Monotonicity means the decision maker prefer more goods than less. It is not mentioned in textbook that SARP and GARP preasumed monotonicity, implicitly.

GARP: if $a$ is indirectly revealed preferred to $b$, then $b$ is not directly revealed strictly preferred to $a$.

SARP: if $a$ is indirectly revealed preferred to $b$, and $a\neq b$, then $b$ is not indirectly revealed preferred to $a$.

Because $aRb$ (directly revealed) means $ap_a\geq bp_a$ and $aR_sb$ (directly revealed strictly) means $ap_a>bp_a$, does that implies monotonicty if we assume the price is positive?


1 Answer 1


Strict monotonicity of the (internal) utility function is not assumed but is implied by GARP thanks to Afriat's theorem

GARP is equivalent to:

There exists a continuous, strictly increasing, and concave utility function which rationalizes the data

The equivalence does not hold for SARP. SARP implies GARP, but not vice-versa.

Recall the actual definitions:

  • Directly revealed weak preference; $x^a \ge^R x^b \; \text{if} \;p^ax^b \le w^a$
  • Indirectly revealed strict preference: $$ x^a >^I x^b\; \text{if } \; \exists x^{i_1}, x^{i_2}, \ldots, x^{i_m} \; \text{such that} \; x^a \ge^R x^{i_1}, x^{i_1} \ge^R x^{i_2}, \ldots , x^{i_m} \ge^R x^b \\ \text{with at least one of these inequalities strict}$$
  • GARP: if $x^a \ge^R x^b$, then not $x^b >^I x^a$

  • an (internal) utility function $u:\mathbb{R}^n_+\to \mathbb{R}$ rationalizes the data $\{x^i, p^i, w^i\}_{i=1}^n$ if

$$ \forall x \in \mathbb{R}^n_+, \; p^ix \le w^i\; \text{implies}\; u(x^i) \ge u(x).$$

So you can argue just "by inspection" that GARP is a "sham" set up just so we get a strict (internal) utility that rationalizes the data. (Why else ask for one of those inequalities to be strict? It's actually a key to the proof.) Apparently, the GARP axiom was formulated by Afriat himself, although he called it "cyclical consistency", so... draw your own conclusions how he may have come up with GARP.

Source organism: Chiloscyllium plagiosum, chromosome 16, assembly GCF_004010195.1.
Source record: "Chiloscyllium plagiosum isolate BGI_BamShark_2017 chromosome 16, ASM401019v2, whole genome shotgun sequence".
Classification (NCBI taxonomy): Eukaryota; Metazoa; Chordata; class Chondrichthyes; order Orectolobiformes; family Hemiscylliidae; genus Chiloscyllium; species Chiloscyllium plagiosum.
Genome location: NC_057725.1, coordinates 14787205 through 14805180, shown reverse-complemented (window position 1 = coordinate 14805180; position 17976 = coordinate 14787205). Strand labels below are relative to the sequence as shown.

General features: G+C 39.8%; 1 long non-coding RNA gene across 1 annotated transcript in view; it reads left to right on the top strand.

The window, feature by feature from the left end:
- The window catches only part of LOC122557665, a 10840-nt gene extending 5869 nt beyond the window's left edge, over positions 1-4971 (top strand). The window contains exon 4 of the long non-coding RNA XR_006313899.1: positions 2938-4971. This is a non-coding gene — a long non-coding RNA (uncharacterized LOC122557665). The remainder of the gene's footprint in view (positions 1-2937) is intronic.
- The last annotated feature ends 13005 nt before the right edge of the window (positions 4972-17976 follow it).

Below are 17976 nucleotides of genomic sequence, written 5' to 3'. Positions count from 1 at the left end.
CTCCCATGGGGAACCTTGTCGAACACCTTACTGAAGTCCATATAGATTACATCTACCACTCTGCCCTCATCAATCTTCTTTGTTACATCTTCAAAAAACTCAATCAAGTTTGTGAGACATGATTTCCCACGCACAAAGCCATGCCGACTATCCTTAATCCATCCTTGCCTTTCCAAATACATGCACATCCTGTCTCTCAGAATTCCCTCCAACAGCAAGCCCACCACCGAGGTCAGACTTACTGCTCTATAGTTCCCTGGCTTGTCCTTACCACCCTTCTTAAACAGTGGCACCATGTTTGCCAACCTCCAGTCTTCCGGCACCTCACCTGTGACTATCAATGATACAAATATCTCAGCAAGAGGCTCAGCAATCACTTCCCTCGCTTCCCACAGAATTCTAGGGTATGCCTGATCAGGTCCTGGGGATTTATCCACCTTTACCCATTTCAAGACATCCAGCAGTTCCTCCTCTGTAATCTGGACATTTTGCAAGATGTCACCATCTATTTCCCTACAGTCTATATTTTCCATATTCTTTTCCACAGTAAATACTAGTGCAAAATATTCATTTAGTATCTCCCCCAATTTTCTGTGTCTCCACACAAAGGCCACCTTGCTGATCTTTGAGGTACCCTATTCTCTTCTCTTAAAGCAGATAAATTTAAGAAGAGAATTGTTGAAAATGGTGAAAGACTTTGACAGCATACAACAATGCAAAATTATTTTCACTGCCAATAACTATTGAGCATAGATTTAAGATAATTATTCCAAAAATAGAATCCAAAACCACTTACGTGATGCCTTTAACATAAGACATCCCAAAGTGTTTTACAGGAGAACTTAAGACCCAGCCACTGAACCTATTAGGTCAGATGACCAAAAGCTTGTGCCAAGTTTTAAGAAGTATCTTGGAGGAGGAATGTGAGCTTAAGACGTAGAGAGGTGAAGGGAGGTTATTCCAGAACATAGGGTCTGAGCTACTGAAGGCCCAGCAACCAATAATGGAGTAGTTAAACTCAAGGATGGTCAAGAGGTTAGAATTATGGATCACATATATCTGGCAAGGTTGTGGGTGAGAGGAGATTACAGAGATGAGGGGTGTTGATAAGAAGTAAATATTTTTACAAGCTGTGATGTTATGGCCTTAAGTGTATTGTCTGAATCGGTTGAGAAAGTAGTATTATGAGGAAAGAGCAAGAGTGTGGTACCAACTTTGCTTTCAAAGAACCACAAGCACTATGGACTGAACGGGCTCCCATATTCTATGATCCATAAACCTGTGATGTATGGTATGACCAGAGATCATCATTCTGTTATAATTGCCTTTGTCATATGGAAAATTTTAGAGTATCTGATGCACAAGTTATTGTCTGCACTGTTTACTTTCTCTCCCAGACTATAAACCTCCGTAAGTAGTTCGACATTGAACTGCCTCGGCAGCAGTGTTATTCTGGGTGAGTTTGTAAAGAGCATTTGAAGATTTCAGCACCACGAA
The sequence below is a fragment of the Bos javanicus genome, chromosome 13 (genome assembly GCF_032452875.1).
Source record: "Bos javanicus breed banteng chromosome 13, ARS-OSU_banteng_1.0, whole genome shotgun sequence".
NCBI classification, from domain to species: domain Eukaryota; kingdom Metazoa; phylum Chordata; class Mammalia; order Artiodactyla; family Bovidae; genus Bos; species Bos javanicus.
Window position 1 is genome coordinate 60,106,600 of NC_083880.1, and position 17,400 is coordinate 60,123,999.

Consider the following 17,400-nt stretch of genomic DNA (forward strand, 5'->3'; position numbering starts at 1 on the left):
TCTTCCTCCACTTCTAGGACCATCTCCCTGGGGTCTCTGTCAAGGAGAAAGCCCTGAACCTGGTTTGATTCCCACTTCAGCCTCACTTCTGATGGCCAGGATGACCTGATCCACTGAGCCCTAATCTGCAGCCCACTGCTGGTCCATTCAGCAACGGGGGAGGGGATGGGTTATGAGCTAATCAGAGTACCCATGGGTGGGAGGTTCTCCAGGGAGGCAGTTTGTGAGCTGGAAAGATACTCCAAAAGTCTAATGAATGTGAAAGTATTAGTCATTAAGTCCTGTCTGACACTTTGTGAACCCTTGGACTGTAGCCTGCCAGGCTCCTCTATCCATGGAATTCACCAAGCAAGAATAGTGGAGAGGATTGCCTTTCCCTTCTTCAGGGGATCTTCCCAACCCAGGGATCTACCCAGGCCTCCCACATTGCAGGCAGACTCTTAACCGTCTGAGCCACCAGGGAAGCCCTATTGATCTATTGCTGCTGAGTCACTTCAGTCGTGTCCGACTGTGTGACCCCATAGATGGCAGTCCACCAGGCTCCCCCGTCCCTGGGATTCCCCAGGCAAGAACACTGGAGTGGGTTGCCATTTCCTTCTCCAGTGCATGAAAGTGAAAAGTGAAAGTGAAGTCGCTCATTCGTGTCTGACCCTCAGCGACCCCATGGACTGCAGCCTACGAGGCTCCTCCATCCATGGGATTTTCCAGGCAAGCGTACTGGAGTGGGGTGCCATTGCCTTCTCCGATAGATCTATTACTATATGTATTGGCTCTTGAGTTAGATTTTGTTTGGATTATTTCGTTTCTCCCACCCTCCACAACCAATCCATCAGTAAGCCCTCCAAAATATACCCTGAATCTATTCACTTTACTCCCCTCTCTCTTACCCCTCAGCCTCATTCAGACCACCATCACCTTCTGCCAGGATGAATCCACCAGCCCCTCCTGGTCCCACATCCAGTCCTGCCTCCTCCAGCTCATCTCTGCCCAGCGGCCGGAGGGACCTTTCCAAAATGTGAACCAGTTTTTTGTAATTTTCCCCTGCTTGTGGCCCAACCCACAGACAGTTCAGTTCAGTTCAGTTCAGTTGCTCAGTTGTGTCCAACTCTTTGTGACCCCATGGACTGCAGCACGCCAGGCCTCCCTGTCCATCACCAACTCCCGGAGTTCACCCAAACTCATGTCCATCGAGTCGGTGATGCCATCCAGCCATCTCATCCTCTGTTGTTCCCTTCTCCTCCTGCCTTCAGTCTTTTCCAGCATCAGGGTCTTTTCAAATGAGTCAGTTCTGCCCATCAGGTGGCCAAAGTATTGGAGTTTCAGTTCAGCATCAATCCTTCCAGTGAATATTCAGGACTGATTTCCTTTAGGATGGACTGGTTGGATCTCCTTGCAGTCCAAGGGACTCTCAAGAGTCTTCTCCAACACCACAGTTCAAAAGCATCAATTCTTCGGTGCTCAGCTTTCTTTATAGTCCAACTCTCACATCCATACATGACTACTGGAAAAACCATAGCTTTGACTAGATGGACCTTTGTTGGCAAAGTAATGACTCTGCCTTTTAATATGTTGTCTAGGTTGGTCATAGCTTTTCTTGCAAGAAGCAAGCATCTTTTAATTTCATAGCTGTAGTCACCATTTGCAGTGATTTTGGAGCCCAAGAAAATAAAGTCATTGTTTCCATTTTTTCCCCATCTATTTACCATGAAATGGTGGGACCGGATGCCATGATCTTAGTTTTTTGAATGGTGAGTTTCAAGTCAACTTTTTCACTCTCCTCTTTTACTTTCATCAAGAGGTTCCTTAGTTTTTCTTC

The selling point of Afriat's result, as I understand it, is that you can check the "rational expectation" that the agent is utility maximizing (making optimal choices) by merely looking at a sample of its choices (i.e. testing this sample for GARP); furthermore, if the test is positive, you can also derive an utility function that is "as good as" the one that presumably generated the choices. There's an issue that the method is not robust to measurement error though.

The revealed preference principle of Samuelson … elaborated by Houthakker … easily gives a condition for the rejection of the hypothesis of existence. But the principle has been absent by which the hypothesis can be accepted or rejected on the basis of observed choice of the consumer, supposed to be finite in number; and, in the case of acceptance, a general method is needed for the actual construction of a utility function which will realize the hypothesis for the data. (Afriat, 1967, 68)

Afriat’s approach … was truly constructive, offering an explicit algorithm to calculate a utility function consistent with the finite amount of data, whereas the other arguments were just existence proofs. This makes Afriat’s approach much more suitable as a basis of empirical analysis. Afriat’s approach was so novel that most researchers at the time did not recognize its value. (Varian, 2006, 101)

[...] Houthakker had proven that if demand functions satisfied SARP there would always exist a rationalizing utility function, but provided no practical way to find it, while GARP techniques provided a way to construct such a utility function.

  • 1
    $\begingroup$ But by defining the directly revealed strict preference as "$x^j\succ^Rx^k$ if $p^j\cdot x^k<w^j$", isn't monotonicity implicitly embedded in this definition? Since GARP would be violated if $p^j\cdot x^j<w^j$, we must have $w^j= p^j\cdot x^j$. This therefore suggests that $x^j\succ^Rx^k$ if $p^j\cdot x^k<p^j\cdot x^j$, or $x^j\ge x^k$ (element by element). $\endgroup$
    – Herr K.
    Apr 27, 2019 at 5:04
  • 1
    $\begingroup$ @HerrK.: the GARP def uses the *directly revealed weak preference", not the strict one. On the other hand it does use the "indirectly revealed strict preference", so your could claim Afriat's result is "obvious" because of the latter (proofs are not long), but that's a little subjective. $\endgroup$ Apr 27, 2019 at 5:33

Your Answer

By clicking “Post Your Answer”, you agree to our terms of service and acknowledge you have read our privacy policy.

Not the answer you're looking for? Browse other questions tagged or ask your own question.